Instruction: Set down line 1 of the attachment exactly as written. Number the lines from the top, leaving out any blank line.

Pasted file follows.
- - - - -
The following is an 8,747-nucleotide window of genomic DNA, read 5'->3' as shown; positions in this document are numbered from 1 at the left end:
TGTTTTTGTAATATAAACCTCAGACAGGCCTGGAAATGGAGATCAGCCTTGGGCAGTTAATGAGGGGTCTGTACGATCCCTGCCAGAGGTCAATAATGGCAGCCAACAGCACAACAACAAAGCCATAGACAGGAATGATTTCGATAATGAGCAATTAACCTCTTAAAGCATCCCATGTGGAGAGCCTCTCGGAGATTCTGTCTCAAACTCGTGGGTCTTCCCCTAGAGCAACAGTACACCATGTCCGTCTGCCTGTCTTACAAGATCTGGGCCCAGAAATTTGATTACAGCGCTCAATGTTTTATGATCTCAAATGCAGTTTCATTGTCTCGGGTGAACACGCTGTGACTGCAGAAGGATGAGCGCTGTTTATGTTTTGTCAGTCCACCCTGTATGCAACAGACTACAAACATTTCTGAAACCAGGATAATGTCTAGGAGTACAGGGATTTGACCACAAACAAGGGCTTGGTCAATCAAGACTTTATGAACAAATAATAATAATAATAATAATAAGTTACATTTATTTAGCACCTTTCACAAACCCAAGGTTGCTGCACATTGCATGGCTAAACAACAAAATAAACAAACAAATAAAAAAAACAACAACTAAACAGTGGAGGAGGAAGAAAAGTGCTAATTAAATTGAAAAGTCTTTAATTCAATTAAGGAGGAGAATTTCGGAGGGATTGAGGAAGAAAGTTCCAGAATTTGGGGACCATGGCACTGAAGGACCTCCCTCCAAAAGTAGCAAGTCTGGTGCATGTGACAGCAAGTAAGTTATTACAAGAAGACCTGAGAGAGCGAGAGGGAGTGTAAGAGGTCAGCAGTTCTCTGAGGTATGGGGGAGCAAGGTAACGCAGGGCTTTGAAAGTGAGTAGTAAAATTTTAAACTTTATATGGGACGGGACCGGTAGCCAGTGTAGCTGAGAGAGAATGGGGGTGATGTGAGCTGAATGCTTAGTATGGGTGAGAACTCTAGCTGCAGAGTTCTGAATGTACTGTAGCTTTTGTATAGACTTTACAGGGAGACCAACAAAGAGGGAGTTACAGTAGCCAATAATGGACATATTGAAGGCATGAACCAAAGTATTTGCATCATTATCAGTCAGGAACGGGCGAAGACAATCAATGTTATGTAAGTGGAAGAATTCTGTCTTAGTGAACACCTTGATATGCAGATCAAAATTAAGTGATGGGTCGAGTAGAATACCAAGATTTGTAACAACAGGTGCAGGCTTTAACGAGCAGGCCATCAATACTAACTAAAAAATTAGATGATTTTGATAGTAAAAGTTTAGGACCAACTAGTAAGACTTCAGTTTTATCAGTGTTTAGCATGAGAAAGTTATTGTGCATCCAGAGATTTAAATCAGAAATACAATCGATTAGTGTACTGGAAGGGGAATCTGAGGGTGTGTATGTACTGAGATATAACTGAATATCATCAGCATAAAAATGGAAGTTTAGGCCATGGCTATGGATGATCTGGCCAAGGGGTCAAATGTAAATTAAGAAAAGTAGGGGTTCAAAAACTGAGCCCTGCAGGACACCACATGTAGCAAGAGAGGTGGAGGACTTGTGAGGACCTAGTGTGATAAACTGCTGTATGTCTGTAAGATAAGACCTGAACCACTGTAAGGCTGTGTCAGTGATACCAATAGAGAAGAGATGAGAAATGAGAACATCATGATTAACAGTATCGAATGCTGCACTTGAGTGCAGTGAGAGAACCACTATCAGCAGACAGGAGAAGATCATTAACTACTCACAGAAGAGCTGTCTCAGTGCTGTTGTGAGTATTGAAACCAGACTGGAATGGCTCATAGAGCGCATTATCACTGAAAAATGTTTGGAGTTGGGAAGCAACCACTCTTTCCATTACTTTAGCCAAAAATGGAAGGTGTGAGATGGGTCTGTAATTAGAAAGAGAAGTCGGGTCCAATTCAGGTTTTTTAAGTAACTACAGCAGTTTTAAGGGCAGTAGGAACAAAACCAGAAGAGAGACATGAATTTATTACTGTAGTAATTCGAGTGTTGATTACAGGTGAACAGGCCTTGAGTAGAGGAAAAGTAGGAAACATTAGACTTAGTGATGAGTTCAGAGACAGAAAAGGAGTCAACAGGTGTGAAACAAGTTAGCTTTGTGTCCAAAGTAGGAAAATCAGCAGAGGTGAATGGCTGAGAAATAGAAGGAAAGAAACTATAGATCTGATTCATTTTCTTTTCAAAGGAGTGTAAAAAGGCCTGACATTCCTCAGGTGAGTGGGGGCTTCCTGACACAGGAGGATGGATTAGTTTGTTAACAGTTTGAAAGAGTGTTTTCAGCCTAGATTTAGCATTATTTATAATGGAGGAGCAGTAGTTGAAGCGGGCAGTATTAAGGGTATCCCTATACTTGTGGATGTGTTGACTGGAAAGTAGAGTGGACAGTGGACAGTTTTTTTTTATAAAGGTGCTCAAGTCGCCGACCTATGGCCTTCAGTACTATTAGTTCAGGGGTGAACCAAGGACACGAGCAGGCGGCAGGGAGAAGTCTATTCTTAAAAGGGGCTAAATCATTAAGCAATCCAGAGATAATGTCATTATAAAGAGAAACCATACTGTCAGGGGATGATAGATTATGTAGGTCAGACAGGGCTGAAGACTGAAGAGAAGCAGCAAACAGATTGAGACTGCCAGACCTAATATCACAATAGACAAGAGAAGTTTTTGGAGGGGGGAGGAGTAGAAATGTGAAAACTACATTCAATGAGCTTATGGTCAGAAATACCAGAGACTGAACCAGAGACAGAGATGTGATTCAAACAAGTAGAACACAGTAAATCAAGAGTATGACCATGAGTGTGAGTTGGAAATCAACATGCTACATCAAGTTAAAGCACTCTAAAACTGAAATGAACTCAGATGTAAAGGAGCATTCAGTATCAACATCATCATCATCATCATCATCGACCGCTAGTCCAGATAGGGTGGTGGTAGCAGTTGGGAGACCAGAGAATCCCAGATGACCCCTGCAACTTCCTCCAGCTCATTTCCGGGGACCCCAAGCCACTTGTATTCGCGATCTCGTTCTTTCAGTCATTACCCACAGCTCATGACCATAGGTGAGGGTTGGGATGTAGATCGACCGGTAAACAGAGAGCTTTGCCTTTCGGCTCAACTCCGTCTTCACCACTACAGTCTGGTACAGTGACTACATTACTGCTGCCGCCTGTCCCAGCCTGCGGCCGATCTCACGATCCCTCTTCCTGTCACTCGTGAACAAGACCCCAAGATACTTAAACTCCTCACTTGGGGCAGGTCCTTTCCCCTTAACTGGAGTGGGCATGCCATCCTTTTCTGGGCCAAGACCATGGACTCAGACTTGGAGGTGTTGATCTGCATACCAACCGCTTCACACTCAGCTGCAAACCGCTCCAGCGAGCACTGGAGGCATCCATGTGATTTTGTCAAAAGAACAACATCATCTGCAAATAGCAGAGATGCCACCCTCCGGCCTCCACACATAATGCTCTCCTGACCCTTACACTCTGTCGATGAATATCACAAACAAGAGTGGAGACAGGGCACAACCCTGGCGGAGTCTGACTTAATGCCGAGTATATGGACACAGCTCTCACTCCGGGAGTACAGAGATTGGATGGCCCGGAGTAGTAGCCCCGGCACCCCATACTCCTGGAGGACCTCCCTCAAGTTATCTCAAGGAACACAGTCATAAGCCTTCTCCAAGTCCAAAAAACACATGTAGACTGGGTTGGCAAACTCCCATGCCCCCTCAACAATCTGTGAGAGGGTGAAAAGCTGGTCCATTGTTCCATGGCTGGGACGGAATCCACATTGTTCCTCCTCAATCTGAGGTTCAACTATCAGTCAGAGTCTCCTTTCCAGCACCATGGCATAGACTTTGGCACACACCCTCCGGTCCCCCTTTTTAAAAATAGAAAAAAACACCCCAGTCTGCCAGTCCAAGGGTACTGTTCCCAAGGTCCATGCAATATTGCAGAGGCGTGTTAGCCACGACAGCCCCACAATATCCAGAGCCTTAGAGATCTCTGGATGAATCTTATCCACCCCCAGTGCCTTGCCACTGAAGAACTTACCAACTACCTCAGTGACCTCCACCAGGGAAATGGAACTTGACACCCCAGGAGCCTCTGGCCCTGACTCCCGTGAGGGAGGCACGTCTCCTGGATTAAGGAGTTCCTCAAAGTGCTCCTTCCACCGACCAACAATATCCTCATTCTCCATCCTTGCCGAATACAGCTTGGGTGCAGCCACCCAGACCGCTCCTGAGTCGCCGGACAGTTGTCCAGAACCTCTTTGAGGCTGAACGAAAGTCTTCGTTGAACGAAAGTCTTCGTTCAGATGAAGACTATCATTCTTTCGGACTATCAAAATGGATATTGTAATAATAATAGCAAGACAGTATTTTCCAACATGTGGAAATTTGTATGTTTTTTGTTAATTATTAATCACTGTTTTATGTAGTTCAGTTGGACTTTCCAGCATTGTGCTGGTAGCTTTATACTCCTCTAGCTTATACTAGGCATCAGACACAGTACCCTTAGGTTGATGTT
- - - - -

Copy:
The following is an 8,747-nucleotide window of genomic DNA, read 5'->3' as shown; positions in this document are numbered from 1 at the left end: